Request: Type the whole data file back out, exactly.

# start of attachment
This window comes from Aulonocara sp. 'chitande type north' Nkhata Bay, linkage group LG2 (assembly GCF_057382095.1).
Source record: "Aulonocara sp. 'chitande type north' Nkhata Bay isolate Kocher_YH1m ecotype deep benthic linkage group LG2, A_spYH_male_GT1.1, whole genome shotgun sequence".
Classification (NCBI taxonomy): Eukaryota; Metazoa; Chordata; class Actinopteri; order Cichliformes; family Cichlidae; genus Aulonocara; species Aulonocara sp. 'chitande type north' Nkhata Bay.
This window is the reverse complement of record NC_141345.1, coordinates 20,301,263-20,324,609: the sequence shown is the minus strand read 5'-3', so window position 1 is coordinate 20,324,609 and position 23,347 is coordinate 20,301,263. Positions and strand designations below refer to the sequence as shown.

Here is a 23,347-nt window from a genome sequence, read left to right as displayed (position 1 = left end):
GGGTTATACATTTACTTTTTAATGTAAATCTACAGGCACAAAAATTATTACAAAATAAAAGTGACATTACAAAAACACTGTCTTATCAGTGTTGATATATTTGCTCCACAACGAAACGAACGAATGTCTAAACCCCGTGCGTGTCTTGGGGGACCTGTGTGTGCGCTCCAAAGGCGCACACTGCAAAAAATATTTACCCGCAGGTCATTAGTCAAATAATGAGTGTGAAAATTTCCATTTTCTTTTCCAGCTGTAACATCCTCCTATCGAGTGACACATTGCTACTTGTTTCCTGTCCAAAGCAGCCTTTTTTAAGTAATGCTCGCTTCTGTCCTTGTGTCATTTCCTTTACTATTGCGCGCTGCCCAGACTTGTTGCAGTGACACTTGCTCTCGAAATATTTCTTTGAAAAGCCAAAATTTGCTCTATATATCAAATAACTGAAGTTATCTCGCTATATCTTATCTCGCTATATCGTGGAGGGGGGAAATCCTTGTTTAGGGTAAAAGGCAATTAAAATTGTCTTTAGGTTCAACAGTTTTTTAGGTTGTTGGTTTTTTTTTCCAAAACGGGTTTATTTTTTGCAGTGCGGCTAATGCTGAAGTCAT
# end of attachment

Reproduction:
This window comes from Aulonocara sp. 'chitande type north' Nkhata Bay, linkage group LG2 (assembly GCF_057382095.1).
Source record: "Aulonocara sp. 'chitande type north' Nkhata Bay isolate Kocher_YH1m ecotype deep benthic linkage group LG2, A_spYH_male_GT1.1, whole genome shotgun sequence".
Classification (NCBI taxonomy): Eukaryota; Metazoa; Chordata; class Actinopteri; order Cichliformes; family Cichlidae; genus Aulonocara; species Aulonocara sp. 'chitande type north' Nkhata Bay.
This window is the reverse complement of record NC_141345.1, coordinates 20,301,263-20,324,609: the sequence shown is the minus strand read 5'-3', so window position 1 is coordinate 20,324,609 and position 23,347 is coordinate 20,301,263. Positions and strand designations below refer to the sequence as shown.

Here is a 23,347-nt window from a genome sequence, read left to right as displayed (position 1 = left end):
GGGTTATACATTTACTTTTTAATGTAAATCTACAGGCACAAAAATTATTACAAAATAAAAGTGACATTACAAAAACACTGTCTTATCAGTGTTGATATATTTGCTCCACAACGAAACGAACGAATGTCTAAACCCCGTGCGTGTCTTGGGGGACCTGTGTGTGCGCTCCAAAGGCGCACACTGCAAAAAATATTTACCCGCAGGTCATTAGTCAAATAATGAGTGTGAAAATTTCCATTTTCTTTTCCAGCTGTAACATCCTCCTATCGAGTGACACATTGCTACTTGTTTCCTGTCCAAAGCAGCCTTTTTTAAGTAATGCTCGCTTCTGTCCTTGTGTCATTTCCTTTACTATTGCGCGCTGCCCAGACTTGTTGCAGTGACACTTGCTCTCGAAATATTTCTTTGAAAAGCCAAAATTTGCTCTATATATCAAATAACTGAAGTTATCTCGCTATATCTTATCTCGCTATATCGTGGAGGGGGGAAATCCTTGTTTAGGGTAAAAGGCAATTAAAATTGTCTTTAGGTTCAACAGTTTTTTAGGTTGTTGGTTTTTTTTTCCAAAACGGGTTTATTTTTTGCAGTGCGGCTAATGCTGAAGTCAT